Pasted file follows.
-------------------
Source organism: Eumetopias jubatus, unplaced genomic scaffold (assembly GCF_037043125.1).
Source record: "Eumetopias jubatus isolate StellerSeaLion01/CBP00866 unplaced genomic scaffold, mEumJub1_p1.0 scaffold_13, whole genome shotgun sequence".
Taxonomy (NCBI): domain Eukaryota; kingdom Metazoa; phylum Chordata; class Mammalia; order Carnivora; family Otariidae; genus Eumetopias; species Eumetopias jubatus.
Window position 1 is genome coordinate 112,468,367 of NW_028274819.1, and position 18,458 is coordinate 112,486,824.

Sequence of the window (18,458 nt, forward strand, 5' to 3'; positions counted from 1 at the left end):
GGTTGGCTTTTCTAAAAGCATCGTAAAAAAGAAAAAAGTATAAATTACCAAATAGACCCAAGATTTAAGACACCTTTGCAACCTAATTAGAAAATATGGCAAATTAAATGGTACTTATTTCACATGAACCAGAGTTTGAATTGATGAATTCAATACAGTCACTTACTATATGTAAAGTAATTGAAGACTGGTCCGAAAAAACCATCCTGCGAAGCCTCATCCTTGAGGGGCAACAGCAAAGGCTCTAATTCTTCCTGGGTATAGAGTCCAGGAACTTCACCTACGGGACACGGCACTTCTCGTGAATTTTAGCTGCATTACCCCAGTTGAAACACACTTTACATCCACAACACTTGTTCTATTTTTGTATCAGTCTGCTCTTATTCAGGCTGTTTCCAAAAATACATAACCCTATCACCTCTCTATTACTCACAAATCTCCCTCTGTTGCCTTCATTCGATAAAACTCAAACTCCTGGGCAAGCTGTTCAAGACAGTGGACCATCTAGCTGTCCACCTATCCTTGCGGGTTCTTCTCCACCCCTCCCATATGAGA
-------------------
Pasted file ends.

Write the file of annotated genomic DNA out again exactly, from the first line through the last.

Source organism: Eumetopias jubatus, unplaced genomic scaffold (assembly GCF_037043125.1).
Source record: "Eumetopias jubatus isolate StellerSeaLion01/CBP00866 unplaced genomic scaffold, mEumJub1_p1.0 scaffold_13, whole genome shotgun sequence".
Taxonomy (NCBI): domain Eukaryota; kingdom Metazoa; phylum Chordata; class Mammalia; order Carnivora; family Otariidae; genus Eumetopias; species Eumetopias jubatus.
Window position 1 is genome coordinate 112,468,367 of NW_028274819.1, and position 18,458 is coordinate 112,486,824.

Sequence of the window (18,458 nt, forward strand, 5' to 3'; positions counted from 1 at the left end):
GGTTGGCTTTTCTAAAAGCATCGTAAAAAAGAAAAAAGTATAAATTACCAAATAGACCCAAGATTTAAGACACCTTTGCAACCTAATTAGAAAATATGGCAAATTAAATGGTACTTATTTCACATGAACCAGAGTTTGAATTGATGAATTCAATACAGTCACTTACTATATGTAAAGTAATTGAAGACTGGTCCGAAAAAACCATCCTGCGAAGCCTCATCCTTGAGGGGCAACAGCAAAGGCTCTAATTCTTCCTGGGTATAGAGTCCAGGAACTTCACCTACGGGACACGGCACTTCTCGTGAATTTTAGCTGCATTACCCCAGTTGAAACACACTTTACATCCACAACACTTGTTCTATTTTTGTATCAGTCTGCTCTTATTCAGGCTGTTTCCAAAAATACATAACCCTATCACCTCTCTATTACTCACAAATCTCCCTCTGTTGCCTTCATTCGATAAAACTCAAACTCCTGGGCAAGCTGTTCAAGACAGTGGACCATCTAGCTGTCCACCTATCCTTGCGGGTTCTTCTCCACCCCTCCCATATGAGA